So far however, it has not affected JD’s stock – which is currently at an all-time high of £10.40, up 23% on a pre-Covid high of 840p in February 2020, itself an advance on a 330p to 490p consolidation over 2017 to 2018.
Showing how a highly-rated stock can be sensitive in a market slide, JD dropped sub-500p in April 2020.
This re-rating does appear justified by a seemingly permanent shift in the demand curve for informal wear, even if this reduces somewhat when lockdowns ease globally.
Forward PE of 26x reducing to 22.5x, pre-exceptional items
Interim results to 31 July are due 14 September meanwhile the full- year consensus forecast is for circa £400 million net profit to 30 January 2022.
This corresponds with JD’s last trading statement at its 1 July AGM which guided for £550 million pre-tax profit, and considering a 29% corporation tax rate incurred last year.
Mind, it is “pre-exceptional items” hence potential for the headline number to be lower amid Covid costs for example. The gap between reported and normalised earnings per share (EPS) was 39% last year but was 34% anyway for the January 2020 year i.e. pre-Covid. That is not surprising for acquisitive groups.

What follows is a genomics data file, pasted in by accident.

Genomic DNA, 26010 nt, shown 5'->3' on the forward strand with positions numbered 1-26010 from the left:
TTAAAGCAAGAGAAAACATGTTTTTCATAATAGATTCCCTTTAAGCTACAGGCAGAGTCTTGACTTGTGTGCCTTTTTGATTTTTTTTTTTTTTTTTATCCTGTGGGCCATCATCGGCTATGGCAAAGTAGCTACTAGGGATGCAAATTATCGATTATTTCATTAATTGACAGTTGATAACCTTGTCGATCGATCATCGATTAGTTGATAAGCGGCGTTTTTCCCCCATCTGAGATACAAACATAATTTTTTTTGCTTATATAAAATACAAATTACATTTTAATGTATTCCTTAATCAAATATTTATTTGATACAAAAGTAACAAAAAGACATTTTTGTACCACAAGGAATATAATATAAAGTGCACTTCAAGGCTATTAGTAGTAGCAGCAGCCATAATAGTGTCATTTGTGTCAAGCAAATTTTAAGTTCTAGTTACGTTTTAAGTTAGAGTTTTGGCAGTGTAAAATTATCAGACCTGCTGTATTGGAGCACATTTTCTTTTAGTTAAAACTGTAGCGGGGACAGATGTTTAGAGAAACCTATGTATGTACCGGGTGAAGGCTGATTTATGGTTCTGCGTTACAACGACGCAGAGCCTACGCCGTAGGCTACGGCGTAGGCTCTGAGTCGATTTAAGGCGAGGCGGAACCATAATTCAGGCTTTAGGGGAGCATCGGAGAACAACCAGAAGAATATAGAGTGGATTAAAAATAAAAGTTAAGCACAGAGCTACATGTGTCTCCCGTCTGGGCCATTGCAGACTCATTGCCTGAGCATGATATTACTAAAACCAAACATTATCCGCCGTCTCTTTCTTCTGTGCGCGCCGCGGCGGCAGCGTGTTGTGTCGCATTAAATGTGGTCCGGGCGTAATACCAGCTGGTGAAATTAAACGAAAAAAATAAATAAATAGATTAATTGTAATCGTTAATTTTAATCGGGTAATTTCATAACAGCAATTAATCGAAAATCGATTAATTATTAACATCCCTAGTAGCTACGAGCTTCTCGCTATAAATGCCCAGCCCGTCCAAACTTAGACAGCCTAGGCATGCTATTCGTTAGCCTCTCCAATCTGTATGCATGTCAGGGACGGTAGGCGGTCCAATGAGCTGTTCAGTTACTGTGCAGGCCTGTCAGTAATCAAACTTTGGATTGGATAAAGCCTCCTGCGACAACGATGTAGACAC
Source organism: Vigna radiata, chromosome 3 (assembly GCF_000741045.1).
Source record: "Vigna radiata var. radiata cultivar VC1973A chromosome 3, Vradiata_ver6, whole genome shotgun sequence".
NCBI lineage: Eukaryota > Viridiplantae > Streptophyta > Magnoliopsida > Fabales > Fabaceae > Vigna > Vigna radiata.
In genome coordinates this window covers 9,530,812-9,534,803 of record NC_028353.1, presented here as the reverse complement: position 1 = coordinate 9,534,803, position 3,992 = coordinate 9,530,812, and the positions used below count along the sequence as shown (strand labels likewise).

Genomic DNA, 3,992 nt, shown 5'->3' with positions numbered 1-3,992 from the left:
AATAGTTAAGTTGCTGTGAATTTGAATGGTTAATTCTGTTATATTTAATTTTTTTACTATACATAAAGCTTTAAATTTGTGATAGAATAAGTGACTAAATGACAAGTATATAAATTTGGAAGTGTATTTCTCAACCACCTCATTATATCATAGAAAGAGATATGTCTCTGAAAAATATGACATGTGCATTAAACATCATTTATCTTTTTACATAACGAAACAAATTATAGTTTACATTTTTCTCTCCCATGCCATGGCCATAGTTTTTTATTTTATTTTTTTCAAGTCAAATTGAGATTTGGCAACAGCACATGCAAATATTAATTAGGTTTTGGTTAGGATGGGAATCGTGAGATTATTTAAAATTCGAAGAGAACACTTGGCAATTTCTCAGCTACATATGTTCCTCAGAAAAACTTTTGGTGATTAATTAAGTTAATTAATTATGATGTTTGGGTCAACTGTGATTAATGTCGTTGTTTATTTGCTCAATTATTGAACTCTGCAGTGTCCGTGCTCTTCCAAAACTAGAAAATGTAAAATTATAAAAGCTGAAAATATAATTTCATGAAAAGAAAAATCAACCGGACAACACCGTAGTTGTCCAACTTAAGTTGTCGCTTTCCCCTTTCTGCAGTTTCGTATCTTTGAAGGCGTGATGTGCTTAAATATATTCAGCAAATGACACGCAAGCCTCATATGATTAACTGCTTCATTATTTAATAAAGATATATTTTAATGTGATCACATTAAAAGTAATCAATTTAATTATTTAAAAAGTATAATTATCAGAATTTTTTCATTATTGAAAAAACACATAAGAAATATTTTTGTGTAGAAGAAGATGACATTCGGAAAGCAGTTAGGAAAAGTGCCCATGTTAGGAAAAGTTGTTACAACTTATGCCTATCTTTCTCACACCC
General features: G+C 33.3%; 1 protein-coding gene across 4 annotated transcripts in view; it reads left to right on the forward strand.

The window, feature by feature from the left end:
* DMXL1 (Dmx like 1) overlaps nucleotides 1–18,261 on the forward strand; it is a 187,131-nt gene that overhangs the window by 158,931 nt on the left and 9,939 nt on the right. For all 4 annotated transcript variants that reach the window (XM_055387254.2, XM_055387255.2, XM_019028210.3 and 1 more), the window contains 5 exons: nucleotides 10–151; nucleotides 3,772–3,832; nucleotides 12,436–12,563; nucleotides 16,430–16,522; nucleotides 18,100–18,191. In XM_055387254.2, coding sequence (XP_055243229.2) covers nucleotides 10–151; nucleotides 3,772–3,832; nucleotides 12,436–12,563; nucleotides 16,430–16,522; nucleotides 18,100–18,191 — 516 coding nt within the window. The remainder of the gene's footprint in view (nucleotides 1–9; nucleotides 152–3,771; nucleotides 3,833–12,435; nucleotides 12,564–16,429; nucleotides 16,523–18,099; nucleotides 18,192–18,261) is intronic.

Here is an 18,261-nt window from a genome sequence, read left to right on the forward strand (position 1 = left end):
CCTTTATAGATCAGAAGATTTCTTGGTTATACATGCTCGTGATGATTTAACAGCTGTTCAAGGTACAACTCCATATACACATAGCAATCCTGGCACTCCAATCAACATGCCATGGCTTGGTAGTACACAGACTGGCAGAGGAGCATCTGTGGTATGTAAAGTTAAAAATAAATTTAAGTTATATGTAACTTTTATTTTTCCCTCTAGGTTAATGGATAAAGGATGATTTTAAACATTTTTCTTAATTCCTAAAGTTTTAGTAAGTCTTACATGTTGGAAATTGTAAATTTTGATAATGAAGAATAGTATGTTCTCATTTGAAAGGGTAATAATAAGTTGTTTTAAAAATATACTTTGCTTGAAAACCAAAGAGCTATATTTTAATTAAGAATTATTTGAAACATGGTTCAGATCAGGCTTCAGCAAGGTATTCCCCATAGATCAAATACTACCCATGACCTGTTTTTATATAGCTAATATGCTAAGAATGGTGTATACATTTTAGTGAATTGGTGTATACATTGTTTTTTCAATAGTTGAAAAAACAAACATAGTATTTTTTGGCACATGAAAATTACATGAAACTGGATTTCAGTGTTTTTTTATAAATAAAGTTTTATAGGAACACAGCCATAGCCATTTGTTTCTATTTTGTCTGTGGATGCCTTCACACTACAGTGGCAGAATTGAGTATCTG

Assuming JD also meets consensus for £470 million net profit in 2023, it implies 24% normalised earnings growth this year and 16% next. That implies a forward PE around 26x reducing to 22.5x which some would say is not over-extended as a growth rating.
Yet the AGM update noted a second round of US fiscal stimulus – paid directly to individuals – as boosting consumer demand. To what extent will it temper the revenue re-rating as stimulus tails off? The US represented 29% of group sales in the January 2021 year.
Also, some stores remained temporarily closed in Asia Pacific and “we must recognise the risk of further temporary store closures across our global estate and the potential repayment of government support to payroll costs in the current year”.
Stock looks fully valued for current circumstances
The table shows operating margins on a decreasing trend before Covid, from an un-startling 10.1% in the January 2017 year to 6.2% last year. This however counters regulatory concern that JD enjoys excess market power hence freedom to price.
The recent years’ range of margins is still modest for a stock enjoying PE’s over 20x. Also, returns on capital employed and equity (see table) were in a 30% range up to 2018 but were sliding pre-Covid.
The stock's price/earnings-to-growth – or PEG – ratio is 1.6 rising to 2.5, where strictly speaking value exists below 1.0 although in bull markets plenty of growth companies may trade at a premium.
Holding JD is therefore partly a question as to how long the pro-equities financial environment lasts.